There are twenty-seven notebooks on a bookshelf above my bed. They’re all about the same size (A5) and the oldest was given to me as a Christmas present in 1996; it’s spiral bound with a clear plastic cover and it’s the only one that has something written on every page.
I haven’t filled another since and I’m not entirely sure why.
My insomnia allows me a lot of spare time to think these days, laying down in the dim light and letting my thoughts drift a few centimeters above my head. I’ll reach up and pick one of the notebooks from the shelf sometimes. Reading a book filled with different coloured, disjointed, fictional ideas always seems as good a substitute for dreaming as any.
It’s not so much learning things about yourself as it is remembering them. I went through a phase of writing about nothing but vampires and dingy heavy metal clubs in 1998. I blame Joss Whedon. I’ll jot down suggestions to my past self sometimes with a smile on my face. Most of them read something like “you stole that line from Independence Day, shame on you”.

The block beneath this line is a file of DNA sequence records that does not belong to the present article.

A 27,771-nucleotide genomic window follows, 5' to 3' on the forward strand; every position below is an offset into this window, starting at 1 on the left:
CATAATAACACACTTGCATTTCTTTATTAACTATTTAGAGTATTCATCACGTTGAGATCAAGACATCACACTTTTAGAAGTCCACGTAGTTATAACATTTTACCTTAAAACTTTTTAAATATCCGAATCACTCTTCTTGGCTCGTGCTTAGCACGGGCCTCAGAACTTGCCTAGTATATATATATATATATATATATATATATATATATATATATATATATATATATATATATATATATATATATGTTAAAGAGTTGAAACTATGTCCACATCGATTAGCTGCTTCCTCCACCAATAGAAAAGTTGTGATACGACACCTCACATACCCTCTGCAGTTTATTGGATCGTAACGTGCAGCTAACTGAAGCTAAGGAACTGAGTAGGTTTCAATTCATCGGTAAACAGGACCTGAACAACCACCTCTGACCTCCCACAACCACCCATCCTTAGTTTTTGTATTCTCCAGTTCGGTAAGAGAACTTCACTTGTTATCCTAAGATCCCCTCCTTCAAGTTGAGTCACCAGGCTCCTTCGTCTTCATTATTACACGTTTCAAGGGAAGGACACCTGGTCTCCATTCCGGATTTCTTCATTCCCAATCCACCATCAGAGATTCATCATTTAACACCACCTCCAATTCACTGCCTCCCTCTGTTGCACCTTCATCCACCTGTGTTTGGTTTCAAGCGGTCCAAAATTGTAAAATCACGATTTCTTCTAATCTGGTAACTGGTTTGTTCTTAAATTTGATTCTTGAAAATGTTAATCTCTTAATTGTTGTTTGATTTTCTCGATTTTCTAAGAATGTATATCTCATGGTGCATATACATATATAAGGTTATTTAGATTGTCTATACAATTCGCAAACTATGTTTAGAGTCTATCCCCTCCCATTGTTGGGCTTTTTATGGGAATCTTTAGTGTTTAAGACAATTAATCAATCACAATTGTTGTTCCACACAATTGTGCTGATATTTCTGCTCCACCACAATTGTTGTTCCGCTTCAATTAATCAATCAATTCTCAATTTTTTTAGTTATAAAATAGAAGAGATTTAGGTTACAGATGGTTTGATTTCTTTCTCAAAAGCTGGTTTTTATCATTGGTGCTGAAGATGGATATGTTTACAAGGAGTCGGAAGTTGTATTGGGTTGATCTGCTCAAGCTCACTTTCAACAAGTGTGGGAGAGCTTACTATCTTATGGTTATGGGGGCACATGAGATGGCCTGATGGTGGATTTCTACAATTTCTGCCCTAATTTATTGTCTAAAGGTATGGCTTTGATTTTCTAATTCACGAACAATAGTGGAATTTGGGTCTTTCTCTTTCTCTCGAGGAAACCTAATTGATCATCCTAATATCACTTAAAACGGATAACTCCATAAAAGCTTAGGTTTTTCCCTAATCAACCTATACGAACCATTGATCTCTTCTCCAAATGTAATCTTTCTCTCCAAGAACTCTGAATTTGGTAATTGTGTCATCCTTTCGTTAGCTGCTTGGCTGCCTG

I do confess to never having been a very linear sort of person, not when it comes to writing anyway. I don’t tend to use the pages of a notebook in any particular order and I don’t have the kind of self-discipline required to finish one before buying another. Over the years the shelf has become tightly packed, with smaller Field Note and Moleskine style journals dotted about at either end as well. They all have their fair share of blank lines too.
There are lots of empty pages on that shelf waiting for an idea to take shape on them, though I fear some of them will be forever bare.
But while I do feel a certain degree of guilt for leaving them unfinished, it is something of a comfort, knowing that they’re there. Those clear sheets nestled amongst examples of my gradually evolving handwriting, held upright between pages of broken dialogue and half-remembered places I’ve only seen in my dreams. It’s potential surrounded by quiet chaos and when I flick through them, looking for lost ideas, they are a reminder that there will always be a safe place to store my thoughts in.
Perhaps notebooks aren’t made to be entirely filled anyway? Maybe writing and writing until they’re full to bursting with so many undiscovered stories that no single writer could hope to tell, isn’t the point.
Whatever my unconscious reasoning, I doubt I’ll ever stop buying the damn things. There’s more than enough wall space to start stacking them anyway.